I’ve been to mum’s today, to discuss the upkeep and maintenance of her solar panels after the company who installed them went bust around 12 months ago. Basically, I’ve been to sit in a room and talk about the Government shafting a green sector, which lead to sector-wide bankruptcies and what the hell can be done about it. Which, obviously, is pay again for something that, technically, was paid for at the outset. There were a lot of percentages. And a lot of explanations which made the company that’s dealing with it all seem like arseholes because they don’t want to help the customers but do want to protect their market share.

But hey ho.

What this trip afforded me – due to the annoying (for me) placement of the meeting at 2pm –  was a snapshot of the chaos that is travelling to Halifax from Huddersfield in the mid-morning, and the further nightmare of travelling from Halifax to Huddersfield in the last afternoon.

On the way in you’re basically spending your time dodging pensioners who are EVERYWHERE. Serving, if nothing else, a reminder that all travel should be done before the bus pass cut off kicks in.

The way home, though, subjects you to rush hour traffic. And, in my case, three broken down lorries and a broken down car on the bypass which slowed everything down ridiculously. But we nearly didn’t get that far. We were lucky to still have a driver for the bus after she was almost lynched by a miserable woman who demanded to know where the bus before the one we were getting onto was.

Now in my bus riding experience, which covers nearly forty years, I can safely say that I have never once been under the impression that a bus driver has any idea where the buses preceding and following that service actually are. They just don’t know. And that’s evidenced by the classic “there’ll be another one just behind me” which is a phrase uttered by drivers of full buses. Or the Arriva buses I used to catch home who would randomly suspend themselves partway home and leave the passengers waiting for the next one in order that they could fudge the timetable stats.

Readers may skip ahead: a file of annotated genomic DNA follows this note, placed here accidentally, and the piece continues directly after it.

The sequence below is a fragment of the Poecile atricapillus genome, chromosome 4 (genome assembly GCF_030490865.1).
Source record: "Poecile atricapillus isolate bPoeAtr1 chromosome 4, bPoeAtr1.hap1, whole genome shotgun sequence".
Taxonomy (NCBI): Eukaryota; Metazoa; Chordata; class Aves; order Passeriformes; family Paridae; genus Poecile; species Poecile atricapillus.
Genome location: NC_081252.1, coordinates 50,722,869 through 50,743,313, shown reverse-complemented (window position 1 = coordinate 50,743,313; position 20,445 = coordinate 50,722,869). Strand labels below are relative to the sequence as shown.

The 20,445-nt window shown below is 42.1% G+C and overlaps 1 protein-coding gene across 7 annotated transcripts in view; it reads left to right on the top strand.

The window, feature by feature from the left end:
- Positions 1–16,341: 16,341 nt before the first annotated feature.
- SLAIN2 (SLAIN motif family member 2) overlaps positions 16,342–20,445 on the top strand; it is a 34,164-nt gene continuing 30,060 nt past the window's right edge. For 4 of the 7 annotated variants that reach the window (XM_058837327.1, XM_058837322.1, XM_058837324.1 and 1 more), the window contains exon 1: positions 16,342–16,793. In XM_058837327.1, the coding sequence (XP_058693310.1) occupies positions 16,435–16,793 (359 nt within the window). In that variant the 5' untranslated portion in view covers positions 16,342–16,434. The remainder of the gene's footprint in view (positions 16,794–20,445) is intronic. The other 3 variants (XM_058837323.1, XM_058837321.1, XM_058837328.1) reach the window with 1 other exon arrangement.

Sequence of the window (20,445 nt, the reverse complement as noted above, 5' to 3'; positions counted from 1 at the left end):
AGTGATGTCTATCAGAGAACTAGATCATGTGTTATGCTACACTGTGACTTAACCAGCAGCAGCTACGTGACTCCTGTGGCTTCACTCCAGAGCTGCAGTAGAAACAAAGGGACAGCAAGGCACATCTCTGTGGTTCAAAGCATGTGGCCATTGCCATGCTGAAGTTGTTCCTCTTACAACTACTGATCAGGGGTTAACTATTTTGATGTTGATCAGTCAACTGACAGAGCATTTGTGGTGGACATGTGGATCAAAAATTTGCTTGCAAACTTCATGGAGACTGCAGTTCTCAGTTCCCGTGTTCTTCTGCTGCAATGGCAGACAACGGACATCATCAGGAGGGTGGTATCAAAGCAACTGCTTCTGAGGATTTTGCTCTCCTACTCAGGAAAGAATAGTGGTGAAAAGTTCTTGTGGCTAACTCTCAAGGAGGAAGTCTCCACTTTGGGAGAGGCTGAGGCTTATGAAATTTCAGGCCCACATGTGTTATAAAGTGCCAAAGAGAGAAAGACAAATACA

A bus driver’s definition of “just” is very, very different to anyone else’s definition of the same word, let me tell you.

And they’re even less likely to know where the bus before theirs is. I mean, why would they? And yet people insist on asking. “Where was the bus before this one? I have been waiting x minutes…” It’s a pointless complaint. There’s a bus here now, shut up and get on it. I can understand you might be annoyed. It used to piss me off no end when buses wouldn’t show up when I was trying to get home from Leeds. But I didn’t then immediately question the next driver. I used to piss and moan about it on Twitter where someone would feebly advise me to fill in a form so that they could deal with my complaint.

I never filled in a form.

If I was the driver of the bus that showed up, rather than the one that should have showed up, I’d let everyone else on apart from the person who was complaining. I’d make them wait at the bus stop, driving off with a cheery “The other one is just behind me…” as the doors hissed shut.